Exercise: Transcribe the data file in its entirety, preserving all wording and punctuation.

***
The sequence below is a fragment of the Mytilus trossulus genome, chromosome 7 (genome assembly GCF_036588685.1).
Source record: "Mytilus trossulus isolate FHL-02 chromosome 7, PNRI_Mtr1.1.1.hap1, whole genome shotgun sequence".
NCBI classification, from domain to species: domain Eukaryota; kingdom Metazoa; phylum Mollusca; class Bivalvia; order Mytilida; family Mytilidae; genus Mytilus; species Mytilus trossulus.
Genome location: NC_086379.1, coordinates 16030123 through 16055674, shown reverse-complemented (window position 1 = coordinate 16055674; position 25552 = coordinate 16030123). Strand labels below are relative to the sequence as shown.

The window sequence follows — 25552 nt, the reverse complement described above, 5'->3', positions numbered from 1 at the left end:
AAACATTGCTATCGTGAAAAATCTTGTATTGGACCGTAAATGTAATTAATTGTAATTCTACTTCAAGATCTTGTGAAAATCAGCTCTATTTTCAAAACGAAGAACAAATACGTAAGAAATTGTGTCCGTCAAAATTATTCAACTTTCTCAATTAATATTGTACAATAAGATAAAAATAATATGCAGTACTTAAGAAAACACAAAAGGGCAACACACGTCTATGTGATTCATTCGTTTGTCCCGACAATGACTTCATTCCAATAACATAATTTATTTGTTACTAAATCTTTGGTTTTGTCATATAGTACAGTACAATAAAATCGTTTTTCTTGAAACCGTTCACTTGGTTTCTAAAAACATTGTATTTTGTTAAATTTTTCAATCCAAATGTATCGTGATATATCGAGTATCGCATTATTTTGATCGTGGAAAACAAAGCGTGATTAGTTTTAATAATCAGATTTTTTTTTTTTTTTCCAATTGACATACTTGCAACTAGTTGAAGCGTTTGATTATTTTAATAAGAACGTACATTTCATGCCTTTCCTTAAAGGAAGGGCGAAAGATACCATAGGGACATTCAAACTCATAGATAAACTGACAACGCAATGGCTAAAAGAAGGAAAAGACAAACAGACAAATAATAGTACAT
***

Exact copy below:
The sequence below is a fragment of the Mytilus trossulus genome, chromosome 7 (genome assembly GCF_036588685.1).
Source record: "Mytilus trossulus isolate FHL-02 chromosome 7, PNRI_Mtr1.1.1.hap1, whole genome shotgun sequence".
NCBI classification, from domain to species: domain Eukaryota; kingdom Metazoa; phylum Mollusca; class Bivalvia; order Mytilida; family Mytilidae; genus Mytilus; species Mytilus trossulus.
Genome location: NC_086379.1, coordinates 16030123 through 16055674, shown reverse-complemented (window position 1 = coordinate 16055674; position 25552 = coordinate 16030123). Strand labels below are relative to the sequence as shown.

The window sequence follows — 25552 nt, the reverse complement described above, 5'->3', positions numbered from 1 at the left end:
AAACATTGCTATCGTGAAAAATCTTGTATTGGACCGTAAATGTAATTAATTGTAATTCTACTTCAAGATCTTGTGAAAATCAGCTCTATTTTCAAAACGAAGAACAAATACGTAAGAAATTGTGTCCGTCAAAATTATTCAACTTTCTCAATTAATATTGTACAATAAGATAAAAATAATATGCAGTACTTAAGAAAACACAAAAGGGCAACACACGTCTATGTGATTCATTCGTTTGTCCCGACAATGACTTCATTCCAATAACATAATTTATTTGTTACTAAATCTTTGGTTTTGTCATATAGTACAGTACAATAAAATCGTTTTTCTTGAAACCGTTCACTTGGTTTCTAAAAACATTGTATTTTGTTAAATTTTTCAATCCAAATGTATCGTGATATATCGAGTATCGCATTATTTTGATCGTGGAAAACAAAGCGTGATTAGTTTTAATAATCAGATTTTTTTTTTTTTTTCCAATTGACATACTTGCAACTAGTTGAAGCGTTTGATTATTTTAATAAGAACGTACATTTCATGCCTTTCCTTAAAGGAAGGGCGAAAGATACCATAGGGACATTCAAACTCATAGATAAACTGACAACGCAATGGCTAAAAGAAGGAAAAGACAAACAGACAAATAATAGTACAT